I recently reconnected with an old friend of mine; a blast from the past if you will. We had dated over 5 years ago and had barely spoken to each other since. She contacted me randomly offering words of support and from there we started talking more and we came to the same conclusion about our past:

The past is the past and it’s a part of who we are, but it doesn’t control our future.

We see the people we were back then and recognize that we’re not the same people now. We’ve both grown and we’re able to look back on our history through a lens of maturity.

Time, the great healer of all wounds, has allowed us to comb through our history with some detachment. Whether we’ve forgotten the details, or just moved passed some of the issues, the specific events of our past hold no sway over us now. We’re able to discuss our previous actions and emotions without the heavy baggage associated with those memories.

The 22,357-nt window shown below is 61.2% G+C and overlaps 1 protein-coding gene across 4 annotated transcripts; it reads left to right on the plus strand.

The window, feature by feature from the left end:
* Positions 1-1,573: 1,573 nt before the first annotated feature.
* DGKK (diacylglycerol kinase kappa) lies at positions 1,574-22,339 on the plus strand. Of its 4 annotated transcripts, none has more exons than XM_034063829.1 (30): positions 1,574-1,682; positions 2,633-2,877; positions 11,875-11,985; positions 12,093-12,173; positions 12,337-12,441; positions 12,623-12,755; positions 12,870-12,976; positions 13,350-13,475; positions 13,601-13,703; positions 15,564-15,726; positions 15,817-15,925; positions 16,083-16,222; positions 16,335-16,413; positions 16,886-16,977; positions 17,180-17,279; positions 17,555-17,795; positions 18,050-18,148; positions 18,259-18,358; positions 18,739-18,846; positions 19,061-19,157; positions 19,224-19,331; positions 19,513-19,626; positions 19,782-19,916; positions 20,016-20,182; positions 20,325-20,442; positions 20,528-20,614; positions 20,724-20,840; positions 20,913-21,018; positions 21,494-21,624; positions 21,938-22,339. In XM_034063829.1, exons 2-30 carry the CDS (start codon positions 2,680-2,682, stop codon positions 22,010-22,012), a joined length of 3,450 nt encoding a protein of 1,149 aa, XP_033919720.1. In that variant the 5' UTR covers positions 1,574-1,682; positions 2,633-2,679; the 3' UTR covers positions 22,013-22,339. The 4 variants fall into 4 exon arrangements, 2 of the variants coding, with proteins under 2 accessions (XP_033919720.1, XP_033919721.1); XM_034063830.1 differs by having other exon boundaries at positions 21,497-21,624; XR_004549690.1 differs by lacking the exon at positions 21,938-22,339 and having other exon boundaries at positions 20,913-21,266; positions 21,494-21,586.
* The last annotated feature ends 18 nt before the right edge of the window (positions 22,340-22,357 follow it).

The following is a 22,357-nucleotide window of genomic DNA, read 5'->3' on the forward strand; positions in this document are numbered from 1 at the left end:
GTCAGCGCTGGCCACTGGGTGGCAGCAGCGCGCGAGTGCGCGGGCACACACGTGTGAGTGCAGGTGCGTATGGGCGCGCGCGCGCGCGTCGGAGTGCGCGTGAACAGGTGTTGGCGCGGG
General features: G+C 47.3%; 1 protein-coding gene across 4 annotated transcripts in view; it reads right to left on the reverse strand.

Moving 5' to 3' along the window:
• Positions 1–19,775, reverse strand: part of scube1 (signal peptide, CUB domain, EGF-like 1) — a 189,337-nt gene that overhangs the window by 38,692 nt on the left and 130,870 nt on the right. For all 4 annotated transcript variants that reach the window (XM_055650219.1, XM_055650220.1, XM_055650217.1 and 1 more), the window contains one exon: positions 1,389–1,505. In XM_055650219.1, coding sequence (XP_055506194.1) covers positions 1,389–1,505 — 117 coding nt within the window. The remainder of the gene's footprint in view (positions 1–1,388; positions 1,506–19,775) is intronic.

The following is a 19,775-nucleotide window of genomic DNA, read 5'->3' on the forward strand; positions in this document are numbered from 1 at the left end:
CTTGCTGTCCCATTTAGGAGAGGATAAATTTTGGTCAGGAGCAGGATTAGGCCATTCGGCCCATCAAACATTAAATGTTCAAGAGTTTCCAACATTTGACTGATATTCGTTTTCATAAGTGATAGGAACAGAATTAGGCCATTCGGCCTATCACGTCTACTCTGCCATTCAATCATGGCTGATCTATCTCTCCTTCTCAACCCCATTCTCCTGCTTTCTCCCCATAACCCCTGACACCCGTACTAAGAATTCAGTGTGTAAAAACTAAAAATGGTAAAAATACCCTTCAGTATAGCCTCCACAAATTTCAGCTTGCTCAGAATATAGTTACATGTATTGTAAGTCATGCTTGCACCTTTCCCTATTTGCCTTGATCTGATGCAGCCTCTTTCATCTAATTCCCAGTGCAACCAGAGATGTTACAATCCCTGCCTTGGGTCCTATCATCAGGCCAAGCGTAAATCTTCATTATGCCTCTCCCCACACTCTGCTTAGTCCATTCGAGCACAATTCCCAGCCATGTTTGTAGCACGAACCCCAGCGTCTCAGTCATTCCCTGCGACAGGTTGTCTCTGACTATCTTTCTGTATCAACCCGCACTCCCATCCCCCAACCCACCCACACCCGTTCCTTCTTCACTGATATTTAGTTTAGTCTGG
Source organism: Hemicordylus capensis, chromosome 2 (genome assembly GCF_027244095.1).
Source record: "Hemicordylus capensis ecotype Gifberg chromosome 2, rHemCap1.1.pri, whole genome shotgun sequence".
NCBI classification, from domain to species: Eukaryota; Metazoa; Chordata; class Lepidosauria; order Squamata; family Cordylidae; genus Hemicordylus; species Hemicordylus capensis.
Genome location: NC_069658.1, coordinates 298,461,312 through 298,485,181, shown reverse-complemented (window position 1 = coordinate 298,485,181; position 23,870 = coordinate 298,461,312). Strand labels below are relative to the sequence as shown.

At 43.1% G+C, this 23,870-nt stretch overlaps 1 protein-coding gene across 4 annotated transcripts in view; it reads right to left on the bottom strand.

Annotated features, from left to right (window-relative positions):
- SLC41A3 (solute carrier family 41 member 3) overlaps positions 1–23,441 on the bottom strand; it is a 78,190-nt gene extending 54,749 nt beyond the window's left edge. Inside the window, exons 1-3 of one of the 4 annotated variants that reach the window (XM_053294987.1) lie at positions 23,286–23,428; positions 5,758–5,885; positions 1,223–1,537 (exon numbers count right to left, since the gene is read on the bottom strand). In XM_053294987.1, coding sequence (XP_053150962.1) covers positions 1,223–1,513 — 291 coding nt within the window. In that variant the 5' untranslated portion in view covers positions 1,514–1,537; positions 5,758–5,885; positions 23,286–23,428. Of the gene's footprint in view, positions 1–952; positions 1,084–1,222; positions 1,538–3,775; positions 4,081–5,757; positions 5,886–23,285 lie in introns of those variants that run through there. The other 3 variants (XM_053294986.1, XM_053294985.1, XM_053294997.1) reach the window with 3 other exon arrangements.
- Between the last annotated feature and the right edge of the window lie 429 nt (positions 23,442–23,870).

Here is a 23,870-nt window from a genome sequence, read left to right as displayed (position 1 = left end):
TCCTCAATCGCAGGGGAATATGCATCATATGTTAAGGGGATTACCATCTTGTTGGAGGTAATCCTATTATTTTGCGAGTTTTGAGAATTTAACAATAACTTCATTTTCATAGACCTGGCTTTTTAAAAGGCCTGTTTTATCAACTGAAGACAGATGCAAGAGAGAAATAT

Having a shared history with somebody can be a powerful connector. It creates a commonality that is hard to break. Even after 5 years of silence, the shared stories reformed our bonds of friendship quickly. This is why people like Leo Babauta and The Minimalists recommend sharing some part of your past with someone whom you’re trying to establish a friendship. Sharing some event or emotion is a powerful way to make strong connections.

Those connections are powerful and can be used to strengthen a relationship as it goes forward. We acknowledge the past because it’s unchanging and a part of who we are, but we choose to let it affect us only in ways that are beneficial. Difficult times are now somewhat humorous because hindsight allows us to see our follies. Each memory is shared with a quizzical, “Hey, do you remember?” Through this discussion a re-education occurs about who the person is now and how the past has shaped the present.

The past can’t be changed, and the future is unknown, but how we deal with the past in moving to the future says a lot about who we are in the present. We can allow the past to control us, or we can rise above it, acknowledge it, and move forward establishing new connections, bonds, and experiences.

Have you reconnected with someone in the past? How has that relationship shaped who you are today?